And today, three months later, that amount of untapped U.S. hard asset equity
is $370 billion! The reason U.S. gold went up and European gold went down is
simply because the dollar went down and the euro went up. That's the point of
Reference Point Gold! It's what Robert Zoellick,
head of the World Bank, was talking about. It's really no big deal! But today
it may be a big deal to Congress.
On Monday, Treasury Secretary Geithner sent a
letter to Senate Majority Leader Harry Reid, John Boehner, the
Speaker of the House, Nancy Pelosi, House Democratic Leader, and Mitch
McConnell, Senate Republican Leader warning that the U.S. Credit Card will be
maxed out by May 16. Geithner wrote:
I am writing to update you on the Treasury
Department’s projections regarding when the statutory debt limit will
be reached and to inform you about the limits of the available measures at
our disposal to delay that date temporarily.
In our previous communications to Congress, we provided regular estimates of
the likely time period in which the debt limit could be reached. We can now
make that projection with more precision. The Treasury Department now
projects that the debt limit will be reached no later than May 16, 2011.
If the debt limit is not increased by May 16, the Treasury Department has
authority to take certain extraordinary measures, described in detail in the
appendix, to temporarily postpone the date that the United States would
otherwise default on its obligations. These actions, which have been employed
during previous debt limit impasses, would be exhausted after approximately
eight weeks, meaning no headroom to borrow within the limit would be
available after about July 8, 2011. At that point the Treasury would have no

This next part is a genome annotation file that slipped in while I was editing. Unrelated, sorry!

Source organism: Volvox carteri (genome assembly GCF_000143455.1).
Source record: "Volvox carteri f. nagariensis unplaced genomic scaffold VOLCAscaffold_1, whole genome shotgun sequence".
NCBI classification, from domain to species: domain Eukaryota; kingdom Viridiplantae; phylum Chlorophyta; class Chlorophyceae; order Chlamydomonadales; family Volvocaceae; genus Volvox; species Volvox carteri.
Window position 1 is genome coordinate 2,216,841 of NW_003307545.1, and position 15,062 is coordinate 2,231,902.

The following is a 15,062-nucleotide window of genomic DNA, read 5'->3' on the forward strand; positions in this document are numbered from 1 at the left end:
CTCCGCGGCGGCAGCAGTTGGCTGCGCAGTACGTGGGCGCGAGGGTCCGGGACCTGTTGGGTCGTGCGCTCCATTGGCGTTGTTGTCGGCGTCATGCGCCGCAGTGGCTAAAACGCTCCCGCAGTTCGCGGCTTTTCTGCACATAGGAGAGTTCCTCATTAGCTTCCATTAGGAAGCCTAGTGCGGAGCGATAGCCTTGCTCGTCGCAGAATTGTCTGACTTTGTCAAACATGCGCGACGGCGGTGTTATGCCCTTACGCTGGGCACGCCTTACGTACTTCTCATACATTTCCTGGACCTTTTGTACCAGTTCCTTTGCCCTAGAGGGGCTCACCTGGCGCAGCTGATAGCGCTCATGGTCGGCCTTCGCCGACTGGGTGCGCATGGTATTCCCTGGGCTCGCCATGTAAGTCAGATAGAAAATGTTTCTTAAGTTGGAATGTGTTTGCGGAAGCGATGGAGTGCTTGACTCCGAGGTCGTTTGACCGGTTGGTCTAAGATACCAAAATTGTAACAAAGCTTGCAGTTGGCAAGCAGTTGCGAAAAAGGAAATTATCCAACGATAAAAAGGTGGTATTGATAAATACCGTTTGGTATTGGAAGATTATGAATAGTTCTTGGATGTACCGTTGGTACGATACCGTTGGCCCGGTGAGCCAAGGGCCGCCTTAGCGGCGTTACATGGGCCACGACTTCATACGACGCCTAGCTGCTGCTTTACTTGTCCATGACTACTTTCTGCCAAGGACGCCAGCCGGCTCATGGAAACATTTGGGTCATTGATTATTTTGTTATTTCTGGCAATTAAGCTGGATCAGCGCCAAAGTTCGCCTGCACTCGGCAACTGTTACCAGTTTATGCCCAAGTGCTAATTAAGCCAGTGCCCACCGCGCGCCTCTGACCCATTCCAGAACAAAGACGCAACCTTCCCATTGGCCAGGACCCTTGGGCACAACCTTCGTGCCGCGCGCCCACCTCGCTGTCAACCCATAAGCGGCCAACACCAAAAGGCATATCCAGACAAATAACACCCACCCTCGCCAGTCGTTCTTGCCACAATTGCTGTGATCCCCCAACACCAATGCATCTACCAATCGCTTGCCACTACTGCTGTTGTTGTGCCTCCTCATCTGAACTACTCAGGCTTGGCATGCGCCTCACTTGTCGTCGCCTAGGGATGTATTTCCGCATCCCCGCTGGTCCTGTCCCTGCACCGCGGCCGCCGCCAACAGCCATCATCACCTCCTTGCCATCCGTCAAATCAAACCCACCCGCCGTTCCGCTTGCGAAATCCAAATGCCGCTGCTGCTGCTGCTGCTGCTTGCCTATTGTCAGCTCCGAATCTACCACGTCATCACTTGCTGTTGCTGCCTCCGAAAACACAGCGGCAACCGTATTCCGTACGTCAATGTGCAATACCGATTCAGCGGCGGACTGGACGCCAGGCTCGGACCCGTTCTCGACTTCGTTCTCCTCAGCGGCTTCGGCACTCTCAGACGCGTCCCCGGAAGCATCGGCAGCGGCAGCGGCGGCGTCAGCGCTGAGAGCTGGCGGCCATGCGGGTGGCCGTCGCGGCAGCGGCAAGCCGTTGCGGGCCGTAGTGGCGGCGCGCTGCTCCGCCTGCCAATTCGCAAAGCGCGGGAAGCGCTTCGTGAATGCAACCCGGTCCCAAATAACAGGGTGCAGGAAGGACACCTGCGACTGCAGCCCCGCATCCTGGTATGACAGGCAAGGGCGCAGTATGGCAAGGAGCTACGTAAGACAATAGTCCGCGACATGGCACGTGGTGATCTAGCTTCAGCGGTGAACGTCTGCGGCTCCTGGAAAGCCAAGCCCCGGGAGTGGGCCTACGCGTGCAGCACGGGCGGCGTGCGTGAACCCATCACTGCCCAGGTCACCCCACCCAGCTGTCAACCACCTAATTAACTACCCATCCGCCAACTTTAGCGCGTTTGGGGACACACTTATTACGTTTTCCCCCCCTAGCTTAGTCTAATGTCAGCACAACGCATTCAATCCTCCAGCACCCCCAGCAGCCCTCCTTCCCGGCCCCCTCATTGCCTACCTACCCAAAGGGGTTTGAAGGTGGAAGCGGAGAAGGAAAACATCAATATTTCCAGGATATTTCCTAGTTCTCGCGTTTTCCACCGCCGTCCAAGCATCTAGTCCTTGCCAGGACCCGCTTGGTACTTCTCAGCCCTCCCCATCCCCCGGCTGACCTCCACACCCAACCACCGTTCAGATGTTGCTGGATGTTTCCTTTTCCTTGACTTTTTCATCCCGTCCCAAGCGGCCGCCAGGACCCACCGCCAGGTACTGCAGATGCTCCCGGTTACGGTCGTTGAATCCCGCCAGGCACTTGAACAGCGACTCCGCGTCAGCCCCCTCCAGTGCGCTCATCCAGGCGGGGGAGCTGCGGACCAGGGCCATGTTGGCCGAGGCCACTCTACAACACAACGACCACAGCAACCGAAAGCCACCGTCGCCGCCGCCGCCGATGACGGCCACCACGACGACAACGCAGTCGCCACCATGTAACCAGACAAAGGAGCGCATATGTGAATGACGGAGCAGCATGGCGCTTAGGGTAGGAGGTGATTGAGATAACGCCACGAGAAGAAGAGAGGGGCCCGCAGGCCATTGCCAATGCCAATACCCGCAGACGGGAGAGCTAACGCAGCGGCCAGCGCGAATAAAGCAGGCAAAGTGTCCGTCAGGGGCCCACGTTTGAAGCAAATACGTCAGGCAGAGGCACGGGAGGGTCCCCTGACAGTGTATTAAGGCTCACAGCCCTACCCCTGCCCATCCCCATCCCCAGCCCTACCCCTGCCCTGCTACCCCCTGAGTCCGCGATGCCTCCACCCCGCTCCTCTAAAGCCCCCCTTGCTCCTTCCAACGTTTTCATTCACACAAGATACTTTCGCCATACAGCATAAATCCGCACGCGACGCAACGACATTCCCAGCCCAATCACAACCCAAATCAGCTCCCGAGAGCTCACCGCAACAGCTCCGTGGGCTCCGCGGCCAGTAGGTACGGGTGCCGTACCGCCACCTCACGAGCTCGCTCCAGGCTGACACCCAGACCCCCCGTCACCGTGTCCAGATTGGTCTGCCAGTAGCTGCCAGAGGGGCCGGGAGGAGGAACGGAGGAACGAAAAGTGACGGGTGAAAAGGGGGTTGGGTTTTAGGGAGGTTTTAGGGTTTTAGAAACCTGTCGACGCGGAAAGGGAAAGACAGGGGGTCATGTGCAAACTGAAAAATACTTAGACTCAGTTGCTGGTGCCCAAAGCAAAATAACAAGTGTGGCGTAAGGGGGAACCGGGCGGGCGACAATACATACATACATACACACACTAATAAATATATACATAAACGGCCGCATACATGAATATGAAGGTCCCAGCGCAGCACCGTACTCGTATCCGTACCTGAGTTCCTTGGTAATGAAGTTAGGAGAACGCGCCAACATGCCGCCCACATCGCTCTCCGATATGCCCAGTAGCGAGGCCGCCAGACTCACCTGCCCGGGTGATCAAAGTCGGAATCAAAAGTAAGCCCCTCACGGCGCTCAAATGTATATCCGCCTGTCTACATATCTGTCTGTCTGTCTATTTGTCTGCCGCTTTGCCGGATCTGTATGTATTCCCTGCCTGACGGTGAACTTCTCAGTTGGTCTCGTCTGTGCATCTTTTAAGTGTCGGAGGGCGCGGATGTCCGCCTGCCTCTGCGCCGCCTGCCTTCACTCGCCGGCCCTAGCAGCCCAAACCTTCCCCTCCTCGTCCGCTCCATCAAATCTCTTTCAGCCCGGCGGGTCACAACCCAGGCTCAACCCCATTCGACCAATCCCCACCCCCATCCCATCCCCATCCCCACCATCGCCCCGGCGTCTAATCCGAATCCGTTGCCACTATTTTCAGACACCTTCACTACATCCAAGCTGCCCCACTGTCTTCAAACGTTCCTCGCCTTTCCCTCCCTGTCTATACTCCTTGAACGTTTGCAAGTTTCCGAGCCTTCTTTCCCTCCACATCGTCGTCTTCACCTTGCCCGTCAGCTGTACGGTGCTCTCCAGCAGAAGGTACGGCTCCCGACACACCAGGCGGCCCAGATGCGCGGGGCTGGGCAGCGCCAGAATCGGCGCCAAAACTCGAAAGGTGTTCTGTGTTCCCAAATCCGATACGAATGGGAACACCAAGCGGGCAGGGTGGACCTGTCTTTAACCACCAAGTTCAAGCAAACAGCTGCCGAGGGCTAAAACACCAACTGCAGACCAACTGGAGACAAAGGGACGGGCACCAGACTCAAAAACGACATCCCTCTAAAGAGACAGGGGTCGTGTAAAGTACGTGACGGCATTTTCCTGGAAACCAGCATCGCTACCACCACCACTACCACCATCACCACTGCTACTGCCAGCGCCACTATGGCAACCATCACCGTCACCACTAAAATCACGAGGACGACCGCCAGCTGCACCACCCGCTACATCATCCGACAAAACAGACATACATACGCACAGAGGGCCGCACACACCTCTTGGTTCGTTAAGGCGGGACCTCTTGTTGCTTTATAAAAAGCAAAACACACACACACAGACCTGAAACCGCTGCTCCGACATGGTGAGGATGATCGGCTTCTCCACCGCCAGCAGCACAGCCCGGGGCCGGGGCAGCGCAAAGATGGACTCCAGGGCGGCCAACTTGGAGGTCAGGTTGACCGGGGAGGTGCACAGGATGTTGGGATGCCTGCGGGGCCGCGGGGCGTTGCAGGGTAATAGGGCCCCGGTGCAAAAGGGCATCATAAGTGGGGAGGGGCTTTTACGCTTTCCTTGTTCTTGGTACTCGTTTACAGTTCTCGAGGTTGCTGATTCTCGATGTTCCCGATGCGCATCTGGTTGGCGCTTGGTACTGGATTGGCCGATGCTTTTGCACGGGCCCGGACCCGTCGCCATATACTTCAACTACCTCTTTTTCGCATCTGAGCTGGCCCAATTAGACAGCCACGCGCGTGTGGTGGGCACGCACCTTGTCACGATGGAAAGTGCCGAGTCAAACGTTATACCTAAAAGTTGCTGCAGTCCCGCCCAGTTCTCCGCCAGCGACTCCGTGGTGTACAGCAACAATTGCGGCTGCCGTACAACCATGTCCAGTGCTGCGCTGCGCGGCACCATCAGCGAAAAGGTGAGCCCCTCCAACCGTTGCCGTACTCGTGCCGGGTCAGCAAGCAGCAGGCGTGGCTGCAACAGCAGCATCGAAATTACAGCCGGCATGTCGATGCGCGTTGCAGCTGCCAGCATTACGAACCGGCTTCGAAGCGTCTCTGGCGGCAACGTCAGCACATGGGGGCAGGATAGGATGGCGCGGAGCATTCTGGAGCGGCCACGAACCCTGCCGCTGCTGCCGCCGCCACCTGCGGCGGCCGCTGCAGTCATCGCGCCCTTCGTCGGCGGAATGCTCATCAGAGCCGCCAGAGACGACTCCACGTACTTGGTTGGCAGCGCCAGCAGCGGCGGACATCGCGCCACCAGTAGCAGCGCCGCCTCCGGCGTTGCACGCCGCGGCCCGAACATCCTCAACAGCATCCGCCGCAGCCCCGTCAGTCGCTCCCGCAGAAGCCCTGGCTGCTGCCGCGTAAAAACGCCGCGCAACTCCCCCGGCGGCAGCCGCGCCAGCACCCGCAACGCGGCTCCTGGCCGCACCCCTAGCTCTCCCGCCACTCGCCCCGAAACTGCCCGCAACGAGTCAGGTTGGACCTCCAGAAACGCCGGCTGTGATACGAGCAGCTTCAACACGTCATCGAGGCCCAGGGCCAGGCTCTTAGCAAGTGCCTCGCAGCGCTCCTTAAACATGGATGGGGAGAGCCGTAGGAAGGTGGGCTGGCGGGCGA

remaining borrowing authority, and the available cash balances would be
inadequate for us to operate with a sufficient margin to meet our commitments
As Secretary of the Treasury, I would prefer to avoid resorting to these
extraordinary measures. The longer Congress fails to act, the more we risk
that investors here and around the world will lose confidence in our ability
to meet our commitments and our obligations.
If Congress does not act by May 16, I will take all measures available to me
to give Congress additional time to act and to protect the creditworthiness
of the country. These measures, however, only provide a limited degree of flexibility—much
less flexibility than when our deficits were smaller.
For these reasons, default by the United States is unthinkable. This is not a
new or partisan judgment; it is a conclusion that has been shared by every
Secretary of the Treasury, regardless of political party, in the modern era.
Treasury has been asked whether it would be possible for the Treasury to sell
financial assets as a way to avoid or delay congressional action to raise the
debt limit. This is not a viable option. To attempt a “fire sale”
of financial assets in an effort to buy time for Congress to act would be
damaging to financial markets and the economy and would undermine confidence
in the United States.
Selling the Nation’s gold, for example, would undercut confidence in
the United States both here and abroad. A rush to sell other financial
assets, such as the remaining financial investments from the Emergency
Economic Stabilization Act programs, would impose losses on American taxpayers
and risk damaging the value of similar assets held by private investors
without generating sufficient revenue to make an appreciable difference in
when the debt limit must be raised. Likewise, for both legal and practical
reasons, it is not feasible to sell the government’s portfolio of
Nor is it possible to avoid raising the debt limit by cutting spending or
raising taxes. Because of the magnitude of past commitments by Congress,
immediate cuts in spending or tax increases cannot make the necessary cash